For more than five years as small business owners, the Lairds and Crank Works have supported the Guardian ad Litem Program by provided new, gently used and reconditioned bicycles to our young clients free of charge.

But they haven’t stopped there.  In 2016 and 2017, CRANK WORKS sponsored the “Hilly Hundred” bike ride which has drawn large crowds of cyclists from Hernando and surrounding areas for their choice of a 66 miles or a 100 miles bike ride throughout the beautiful Florida landscape.

The “entry fee” is simply to “bring a new, unwrapped toy or gently used bicycle for the Guardian ad Litem program toy drive.” As a result of their continuing generosity and commitment to Hernando County GAL children, Crank Works was nominated to Governor Rick Scott for a “Champion of Service Award” for persons or businesses who demonstrate excellence in volunteerism, community service and corporate responsibility in their local community in an honorable and outstanding way.

For their contribution and desire to help our GAL children ride into a better future (on a Crank Works bike), we proudly name Mark and Patricia Laird and Crank Works Bicycle Shop as the 5th Circuit Community Advocate of the Year 2017.

Duke Energy Florida seeks storm cost recovery for Hurricane Irma

Duke Energy Power Station
  • Estimated restoration cost recovery is $381 million

  • Company also seeks $132 million to replenish storm reserve account

  • Residential customers would see a $5.20 monthly increase per 1,000 kWh of electricity, assuming 3-year recovery period

ST. PETERSBURG, Fla. — Duke Energy Florida today filed a petition with the Florida Public Service Commission (FPSC) to recover from customers an estimated $381 million in costs associated with the company’s response to September’s Hurricane Irma in Florida.

In addition, the company is seeking to recover $132 million to replenish its storm reserve fund for use in responding to future storms. The company depleted the remaining $62 million in the reserve fund as part of its Hurricane Irma storm response.

Based on updated estimates, residential customers will see an increase of $5.20per 1,000 kWh of electricity on a typical monthly bill, assuming a three-year recovery period.

Commercial and industrial customers will see an increase of approximately 2.5 to 6.6 percent, though bills will vary depending on a number of factors.

Spreading the recovery over a three-year period will help reduce the monthly impact to customers.

Under the current settlement agreement, the company is authorized to begin recovering both the storm impact and reserve replenishment 60 days after filing a petition with the FPSC.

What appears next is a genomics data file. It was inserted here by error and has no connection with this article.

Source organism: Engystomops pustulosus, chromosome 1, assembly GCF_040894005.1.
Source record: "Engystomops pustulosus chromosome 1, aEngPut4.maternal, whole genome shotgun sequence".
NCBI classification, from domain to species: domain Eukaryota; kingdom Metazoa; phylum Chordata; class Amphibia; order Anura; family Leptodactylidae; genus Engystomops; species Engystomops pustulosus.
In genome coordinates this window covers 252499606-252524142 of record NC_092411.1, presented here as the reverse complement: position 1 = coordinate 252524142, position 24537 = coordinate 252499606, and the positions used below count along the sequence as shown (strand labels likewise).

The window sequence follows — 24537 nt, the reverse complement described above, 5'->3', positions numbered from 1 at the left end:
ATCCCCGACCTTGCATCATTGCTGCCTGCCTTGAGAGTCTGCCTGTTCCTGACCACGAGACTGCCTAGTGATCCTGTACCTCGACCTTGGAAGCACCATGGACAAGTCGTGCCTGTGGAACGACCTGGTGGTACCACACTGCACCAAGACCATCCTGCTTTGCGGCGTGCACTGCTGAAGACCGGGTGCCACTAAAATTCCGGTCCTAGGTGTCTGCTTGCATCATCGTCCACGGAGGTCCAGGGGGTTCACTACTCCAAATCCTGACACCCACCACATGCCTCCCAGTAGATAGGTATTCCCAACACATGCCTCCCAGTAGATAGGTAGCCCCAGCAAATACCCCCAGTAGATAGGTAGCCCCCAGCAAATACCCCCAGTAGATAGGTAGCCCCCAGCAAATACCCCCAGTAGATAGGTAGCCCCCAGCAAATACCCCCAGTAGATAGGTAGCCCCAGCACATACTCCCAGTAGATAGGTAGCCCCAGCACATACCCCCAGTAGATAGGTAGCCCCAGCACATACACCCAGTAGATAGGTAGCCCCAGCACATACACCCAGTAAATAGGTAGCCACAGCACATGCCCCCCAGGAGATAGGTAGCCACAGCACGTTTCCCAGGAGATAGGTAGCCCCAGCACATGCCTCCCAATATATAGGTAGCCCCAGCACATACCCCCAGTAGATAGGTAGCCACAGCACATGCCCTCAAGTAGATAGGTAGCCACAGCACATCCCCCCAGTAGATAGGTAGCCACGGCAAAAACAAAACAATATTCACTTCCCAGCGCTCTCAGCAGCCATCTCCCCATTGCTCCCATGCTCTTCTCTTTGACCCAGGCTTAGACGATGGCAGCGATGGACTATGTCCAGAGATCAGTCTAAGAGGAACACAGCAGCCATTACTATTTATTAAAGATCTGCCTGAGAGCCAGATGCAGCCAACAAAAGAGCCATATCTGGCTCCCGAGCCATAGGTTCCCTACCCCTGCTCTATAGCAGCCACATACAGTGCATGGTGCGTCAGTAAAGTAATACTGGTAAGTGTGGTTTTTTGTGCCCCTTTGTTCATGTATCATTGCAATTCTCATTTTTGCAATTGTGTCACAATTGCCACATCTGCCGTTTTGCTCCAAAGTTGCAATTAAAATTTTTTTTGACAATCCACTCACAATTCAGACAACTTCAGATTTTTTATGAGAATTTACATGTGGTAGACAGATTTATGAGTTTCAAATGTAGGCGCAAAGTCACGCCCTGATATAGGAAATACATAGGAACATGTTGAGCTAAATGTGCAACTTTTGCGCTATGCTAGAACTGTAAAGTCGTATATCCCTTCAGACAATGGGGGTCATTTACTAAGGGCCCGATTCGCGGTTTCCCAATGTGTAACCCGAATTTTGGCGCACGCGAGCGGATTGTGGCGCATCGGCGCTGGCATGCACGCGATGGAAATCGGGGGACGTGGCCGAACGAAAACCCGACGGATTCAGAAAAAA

The FPSC will review the proposed initial storm cost recovery surcharge within 60 days.

The charge will become effective with the first billing cycle for March 2018 and will continue through February 2021. The FPSC will then schedule a hearing process to review the final actual costs and adjust the billing rate if necessary. This will occur later in 2018.

“This past hurricane season impacted Florida significantly, from damaging homes and infrastructure to affecting agriculture and tourism. Duke Energy Florida understands the impact this filing has on both our residential and business customers,” said Harry Sideris, Duke Energy Florida state president. “We will continue making smart investments to significantly enhance service reliability throughout the year, including during storm season.”

Irma was a historic hurricane which caused widespread, devastating damage across the Southeast region. However, utilities united and battled back with an unprecedented response.

Duke Energy crews and contractors traveled to Florida from as far as Canada to get 1.3 million customers restored as quickly and safely as possible.

In Florida, more than 12,000 line and field workers replaced approximately 1,800 distribution poles, 140 transmission poles and 1,100 transformers.

Duke Energy restored power to more than 75 percent of customers in just three days and 99 percent within eight days.


A Home For The Holidays

FROM LEFT: ammy Harris, Housing Services Director; Cheryl Lambert, Broker Owner Only Way Realty/AHAC Member; Tinker Brown, Key Training Center Retail Operations Director; Barbara Wheeler, Mid-Florida Homeless Coalition Director/AHAC Member; Commissioner Jimmie T. Smith; Hershel Hensley, Brannen Bank/AHAC Member; Teresa Bradley, homeowner; Melissa Walker, Key Training Center Executive Director/AHAC Member;  Commissioner Brian Coleman; Tobey Phillips, Community Services Director; Valerie DeBay, Occupancy Specialist; Michelle DiRubba-Alford, Housing Coordinator; Genesis Chagnon, Senior Program Assistant; Don Hanchar, Donle Enterprises Inc.; John Edstrom; Rehab Specialist.


By Cynthia Oswald,
BOCC Public Information Officer

Christmas just got a little merrier in Hernando for Teresa Bradley and her family.

Teresa cut the ribbon and walked through the door of her new home on Dec. 20, 2017, thanks to Citrus County Housing Services, State Housing Initiatives Partnership (SHIP) funds and many community partner organizations.

Joining Teresa, her family, friends, pastor, supporters and county staff, were Commissioner Brian Coleman, who presented the keys to the home, and Commissioner Jimmie T. Smith, who presented the certificate of occupancy.

Teresa had first contacted housing services three years ago when her mobile home became unlivable and she had to move herself and belongings into a tent on the property she owned. This year, Citrus County Housing Services had enough funds in the State Housing Initiatives Partnership or SHIP program to get Teresa the new nine hundred square foot home she needed.

Local non-profits also donated furniture, a washer and dryer, refrigerator full of food, landscaping and everything Teresa needs to make the house her home, including a Christmas tree and a welcome mat at the front door.

Just in time for the holidays, Teresa said, “I am grateful to everyone that made this home possible and I plan on giving back to the community in the future”.